We did well to keep them under 300 - Ntini
Makhaya Ntini is not the man Matthew Hayden wants to be facing while trying to justify extending his career. When Ntini collected Hayden for 8 it was the ninth time he had picked him up in the 11 Tests they have played against each other. No bowler has taken Hayden's wicket more times and no batsman has been dismissed by Ntini more often.
It was a smart piece of thinking from Ntini, who was coming around the wicket, to lure Hayden into driving a ball that had some width and moved away a fraction. Hayden had been conscientiously leaving deliveries outside off but temptation got the better of him and his thickish edge flew to gully. It was a similar dismissal to the first innings in Perth, when Ntini angled the ball in to Hayden and nipped it away to catch the edge.
As Hayden trudged off the MCG, his favourite venue, it seemed increasingly likely that his days at the top of the order were running out, despite his declaration during the week that he had no retirement plans yet. In Ntini's previous over Hayden had driven handsomely down the ground and Ntini said it showed there was a fine line between form and failure.
"He's hitting the ball very well, if you bowl like I did a bit full," Ntini said. "Cricket has ways of … showing your downfalls, if you get frustrated very quickly, those kinds of things are easy to show. But if you are a hard-working person ... you never know. He might come out in the second innings and score a hundred."
The early departure of Hayden brought Ricky Ponting to the crease sooner than he would have liked for the umpteenth time in the past few months. Ponting has insisted all along that Hayden is striking the ball well and while there are momentary glimpses of his best, the visions are being cut short too often for an opening batsman to hold his place indefinitely.
"His results are [a worry]," Ponting said. "The way he started this morning, he looked particularly sharp. He hasn't got the runs that he would have hoped for and that we would have hoped for. He'll get another opportunity in the second innings and then hopefully he can grab hold of that one with both hands and make a big score."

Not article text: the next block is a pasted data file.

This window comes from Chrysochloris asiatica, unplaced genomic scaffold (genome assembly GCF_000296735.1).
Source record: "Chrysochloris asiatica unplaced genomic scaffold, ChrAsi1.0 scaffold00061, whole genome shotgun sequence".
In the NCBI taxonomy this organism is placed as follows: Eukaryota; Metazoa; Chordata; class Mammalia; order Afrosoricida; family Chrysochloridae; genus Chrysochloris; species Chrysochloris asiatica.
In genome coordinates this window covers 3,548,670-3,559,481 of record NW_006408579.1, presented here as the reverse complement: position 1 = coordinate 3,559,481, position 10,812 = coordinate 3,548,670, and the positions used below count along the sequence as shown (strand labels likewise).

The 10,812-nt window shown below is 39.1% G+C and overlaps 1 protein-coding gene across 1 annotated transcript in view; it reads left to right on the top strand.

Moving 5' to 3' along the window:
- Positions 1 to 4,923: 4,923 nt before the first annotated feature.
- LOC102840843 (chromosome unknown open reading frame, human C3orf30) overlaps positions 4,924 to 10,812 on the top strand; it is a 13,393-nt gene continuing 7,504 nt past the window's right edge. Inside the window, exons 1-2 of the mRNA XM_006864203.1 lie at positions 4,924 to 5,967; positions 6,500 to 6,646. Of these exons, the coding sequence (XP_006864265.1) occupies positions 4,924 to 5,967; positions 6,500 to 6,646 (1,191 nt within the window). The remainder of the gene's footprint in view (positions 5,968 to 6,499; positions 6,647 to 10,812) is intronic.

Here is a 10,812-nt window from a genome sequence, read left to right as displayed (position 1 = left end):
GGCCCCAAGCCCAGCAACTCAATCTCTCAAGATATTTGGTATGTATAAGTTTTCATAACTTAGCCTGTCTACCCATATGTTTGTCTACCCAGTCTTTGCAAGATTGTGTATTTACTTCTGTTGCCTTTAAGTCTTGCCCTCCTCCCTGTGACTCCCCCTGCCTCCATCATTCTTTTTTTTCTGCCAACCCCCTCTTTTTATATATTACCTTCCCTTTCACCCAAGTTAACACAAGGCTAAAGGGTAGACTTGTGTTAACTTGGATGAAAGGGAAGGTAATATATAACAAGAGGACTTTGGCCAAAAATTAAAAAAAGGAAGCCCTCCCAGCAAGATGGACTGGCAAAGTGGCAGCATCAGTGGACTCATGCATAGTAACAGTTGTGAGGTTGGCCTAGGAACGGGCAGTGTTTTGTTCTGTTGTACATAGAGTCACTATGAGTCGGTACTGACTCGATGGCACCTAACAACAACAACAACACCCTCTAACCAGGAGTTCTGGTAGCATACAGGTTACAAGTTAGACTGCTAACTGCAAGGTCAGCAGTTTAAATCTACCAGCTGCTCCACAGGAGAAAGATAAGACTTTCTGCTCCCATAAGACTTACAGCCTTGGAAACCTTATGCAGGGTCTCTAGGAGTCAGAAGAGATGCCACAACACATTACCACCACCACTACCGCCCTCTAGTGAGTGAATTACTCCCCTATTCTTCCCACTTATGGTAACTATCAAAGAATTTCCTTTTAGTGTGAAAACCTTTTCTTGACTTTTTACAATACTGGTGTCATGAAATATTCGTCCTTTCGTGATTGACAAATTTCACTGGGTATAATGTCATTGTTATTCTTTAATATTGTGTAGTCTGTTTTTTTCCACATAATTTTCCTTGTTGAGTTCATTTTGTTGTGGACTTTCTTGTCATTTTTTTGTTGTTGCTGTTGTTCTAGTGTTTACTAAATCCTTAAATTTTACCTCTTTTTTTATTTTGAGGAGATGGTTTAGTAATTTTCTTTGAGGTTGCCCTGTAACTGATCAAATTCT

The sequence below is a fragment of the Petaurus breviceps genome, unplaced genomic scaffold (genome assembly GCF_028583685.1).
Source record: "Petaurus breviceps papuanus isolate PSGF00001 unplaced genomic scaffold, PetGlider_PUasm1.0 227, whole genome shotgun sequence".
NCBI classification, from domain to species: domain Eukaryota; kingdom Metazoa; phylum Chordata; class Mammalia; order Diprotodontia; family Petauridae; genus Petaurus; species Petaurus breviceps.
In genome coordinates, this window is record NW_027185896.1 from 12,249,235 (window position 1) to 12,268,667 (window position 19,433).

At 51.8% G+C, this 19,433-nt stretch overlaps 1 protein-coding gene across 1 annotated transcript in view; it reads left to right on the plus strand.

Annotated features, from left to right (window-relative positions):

What Hayden really needed was an attractive century, just like the one Ponting delivered. His 101 was fluent but he was the only batsman who picked up the pace of a pitch that was not offering as much bounce as expected. Michael Clarke went to stumps on an agonising but important 36 from 157 balls and Ponting said 6 for 280, on such a difficult surface, was a good result.
"We've had a reasonable day today I think," Ponting said. "It's pretty hard to gauge who's come out on top today because the outfield as you saw was reasonably slow so 280 to us is probably worth a bit over 300 today I'd imagine."
It sounded like he was trying to convince himself as much as anyone. The loss of Brad Haddin in the penultimate over, caught at slip off Ntini, gave South Africa the edge. It was a pleasing outcome for the visitors on a day when some of their bowlers, particularly Morne Morkel, struggled to find the right length.
"We had to put in a lot of hard work today because the heavy outfield makes a huge difference," Ntini said. "As a batting side you always want to make sure that on the first day you have to pass 300. So for us I should say we've done very well not to let them pass 300 on the first day. We will take that day as a job well done."
Brydon Coverdale is a staff writer at Cricinfo